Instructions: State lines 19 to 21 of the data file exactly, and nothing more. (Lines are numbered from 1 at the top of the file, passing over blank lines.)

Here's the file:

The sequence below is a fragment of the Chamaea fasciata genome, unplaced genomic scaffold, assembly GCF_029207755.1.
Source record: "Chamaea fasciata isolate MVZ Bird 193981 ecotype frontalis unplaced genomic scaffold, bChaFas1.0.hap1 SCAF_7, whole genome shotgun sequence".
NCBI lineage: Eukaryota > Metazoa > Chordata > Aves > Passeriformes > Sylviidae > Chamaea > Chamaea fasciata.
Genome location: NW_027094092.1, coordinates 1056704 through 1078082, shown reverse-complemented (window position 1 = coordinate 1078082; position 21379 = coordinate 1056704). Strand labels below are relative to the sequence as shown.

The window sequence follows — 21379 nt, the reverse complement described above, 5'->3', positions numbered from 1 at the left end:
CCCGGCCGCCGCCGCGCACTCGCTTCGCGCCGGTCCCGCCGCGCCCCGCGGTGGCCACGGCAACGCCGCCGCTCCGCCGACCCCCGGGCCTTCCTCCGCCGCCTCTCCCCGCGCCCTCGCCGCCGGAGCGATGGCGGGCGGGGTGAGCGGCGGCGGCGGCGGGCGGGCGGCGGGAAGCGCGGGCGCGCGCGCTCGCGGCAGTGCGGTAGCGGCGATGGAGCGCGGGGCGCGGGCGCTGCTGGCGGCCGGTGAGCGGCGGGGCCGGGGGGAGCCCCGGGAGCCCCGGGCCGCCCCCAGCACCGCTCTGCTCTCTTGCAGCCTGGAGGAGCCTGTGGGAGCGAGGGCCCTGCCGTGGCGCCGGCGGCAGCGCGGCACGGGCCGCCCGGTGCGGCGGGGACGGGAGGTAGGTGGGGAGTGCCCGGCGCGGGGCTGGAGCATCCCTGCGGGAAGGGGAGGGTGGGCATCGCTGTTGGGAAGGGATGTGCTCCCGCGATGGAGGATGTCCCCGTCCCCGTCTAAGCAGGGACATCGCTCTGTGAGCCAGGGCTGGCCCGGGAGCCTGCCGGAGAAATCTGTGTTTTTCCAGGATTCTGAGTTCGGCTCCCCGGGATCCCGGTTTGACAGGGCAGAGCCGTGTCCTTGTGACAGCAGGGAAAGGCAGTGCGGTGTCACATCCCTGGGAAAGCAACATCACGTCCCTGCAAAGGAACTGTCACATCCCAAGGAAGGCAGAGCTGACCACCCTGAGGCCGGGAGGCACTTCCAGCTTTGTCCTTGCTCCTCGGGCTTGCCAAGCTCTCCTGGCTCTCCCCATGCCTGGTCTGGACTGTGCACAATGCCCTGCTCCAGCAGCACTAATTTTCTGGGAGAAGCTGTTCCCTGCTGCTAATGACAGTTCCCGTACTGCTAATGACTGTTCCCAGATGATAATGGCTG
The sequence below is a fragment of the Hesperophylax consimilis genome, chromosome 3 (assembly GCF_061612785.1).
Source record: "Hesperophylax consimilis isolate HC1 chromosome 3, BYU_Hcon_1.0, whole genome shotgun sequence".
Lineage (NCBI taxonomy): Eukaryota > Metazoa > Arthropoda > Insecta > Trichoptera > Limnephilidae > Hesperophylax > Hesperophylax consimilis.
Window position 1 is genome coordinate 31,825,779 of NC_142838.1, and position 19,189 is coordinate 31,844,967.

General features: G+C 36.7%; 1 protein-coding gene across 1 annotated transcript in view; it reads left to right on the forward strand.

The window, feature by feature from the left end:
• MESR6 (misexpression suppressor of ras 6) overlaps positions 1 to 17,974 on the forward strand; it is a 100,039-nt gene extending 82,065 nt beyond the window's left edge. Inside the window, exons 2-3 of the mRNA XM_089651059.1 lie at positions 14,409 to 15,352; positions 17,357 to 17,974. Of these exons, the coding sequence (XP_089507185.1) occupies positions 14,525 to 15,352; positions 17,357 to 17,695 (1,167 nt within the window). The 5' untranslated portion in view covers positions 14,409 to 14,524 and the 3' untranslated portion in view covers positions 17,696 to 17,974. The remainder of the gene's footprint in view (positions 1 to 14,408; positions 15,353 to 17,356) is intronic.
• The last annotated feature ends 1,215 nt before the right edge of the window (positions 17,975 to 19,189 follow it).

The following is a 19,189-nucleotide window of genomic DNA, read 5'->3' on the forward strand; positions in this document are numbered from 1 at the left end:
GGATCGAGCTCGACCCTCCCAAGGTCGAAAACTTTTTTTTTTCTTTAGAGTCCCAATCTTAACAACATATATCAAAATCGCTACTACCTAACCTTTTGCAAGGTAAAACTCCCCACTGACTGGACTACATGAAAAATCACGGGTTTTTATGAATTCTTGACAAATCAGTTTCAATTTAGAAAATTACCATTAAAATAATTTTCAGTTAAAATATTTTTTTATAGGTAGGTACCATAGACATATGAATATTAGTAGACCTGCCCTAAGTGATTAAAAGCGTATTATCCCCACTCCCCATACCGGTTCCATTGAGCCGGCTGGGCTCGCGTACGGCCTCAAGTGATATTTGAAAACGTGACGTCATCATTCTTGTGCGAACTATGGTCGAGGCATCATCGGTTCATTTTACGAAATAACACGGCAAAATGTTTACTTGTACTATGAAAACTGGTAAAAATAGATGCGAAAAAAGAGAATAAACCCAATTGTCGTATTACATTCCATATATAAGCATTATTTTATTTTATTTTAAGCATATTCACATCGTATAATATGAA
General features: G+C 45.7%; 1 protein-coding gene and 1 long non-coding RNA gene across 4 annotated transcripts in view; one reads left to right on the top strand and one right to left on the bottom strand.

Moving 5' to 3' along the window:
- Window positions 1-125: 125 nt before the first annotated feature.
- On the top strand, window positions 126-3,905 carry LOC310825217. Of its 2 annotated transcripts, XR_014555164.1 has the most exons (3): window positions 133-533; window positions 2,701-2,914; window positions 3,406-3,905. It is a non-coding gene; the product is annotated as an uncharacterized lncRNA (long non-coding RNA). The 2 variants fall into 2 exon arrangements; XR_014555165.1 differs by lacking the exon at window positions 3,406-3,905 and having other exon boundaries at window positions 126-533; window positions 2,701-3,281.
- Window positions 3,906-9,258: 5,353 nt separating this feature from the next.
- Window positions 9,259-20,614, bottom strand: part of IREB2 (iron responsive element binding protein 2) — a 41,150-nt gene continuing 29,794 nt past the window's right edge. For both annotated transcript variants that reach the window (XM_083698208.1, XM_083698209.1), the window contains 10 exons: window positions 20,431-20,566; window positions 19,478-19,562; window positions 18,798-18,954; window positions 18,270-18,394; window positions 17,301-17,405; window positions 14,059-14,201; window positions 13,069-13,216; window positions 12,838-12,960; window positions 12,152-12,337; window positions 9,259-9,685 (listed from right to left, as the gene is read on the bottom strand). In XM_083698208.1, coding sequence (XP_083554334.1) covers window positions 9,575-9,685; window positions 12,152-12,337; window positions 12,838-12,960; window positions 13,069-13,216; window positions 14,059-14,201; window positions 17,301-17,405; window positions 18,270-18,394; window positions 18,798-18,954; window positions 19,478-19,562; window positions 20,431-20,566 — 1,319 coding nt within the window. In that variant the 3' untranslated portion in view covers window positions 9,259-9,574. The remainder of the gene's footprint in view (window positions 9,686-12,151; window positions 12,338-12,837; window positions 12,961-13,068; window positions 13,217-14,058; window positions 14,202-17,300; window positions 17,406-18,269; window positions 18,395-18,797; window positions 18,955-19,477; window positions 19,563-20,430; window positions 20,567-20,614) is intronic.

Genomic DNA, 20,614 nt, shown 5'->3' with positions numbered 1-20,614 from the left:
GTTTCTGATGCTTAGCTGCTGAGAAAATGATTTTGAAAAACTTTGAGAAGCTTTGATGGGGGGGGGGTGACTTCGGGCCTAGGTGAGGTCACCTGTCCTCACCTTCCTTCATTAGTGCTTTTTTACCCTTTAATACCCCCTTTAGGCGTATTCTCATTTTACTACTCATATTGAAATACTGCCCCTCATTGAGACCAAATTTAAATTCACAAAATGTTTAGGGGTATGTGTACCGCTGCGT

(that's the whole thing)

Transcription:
- Window positions 1-125: 125 nt before the first annotated feature.
- On the top strand, window positions 126-3,905 carry LOC310825217. Of its 2 annotated transcripts, XR_014555164.1 has the most exons (3): window positions 133-533; window positions 2,701-2,914; window positions 3,406-3,905. It is a non-coding gene; the product is annotated as an uncharacterized lncRNA (long non-coding RNA). The 2 variants fall into 2 exon arrangements; XR_014555165.1 differs by lacking the exon at window positions 3,406-3,905 and having other exon boundaries at window positions 126-533; window positions 2,701-3,281.
- Window positions 3,906-9,258: 5,353 nt separating this feature from the next.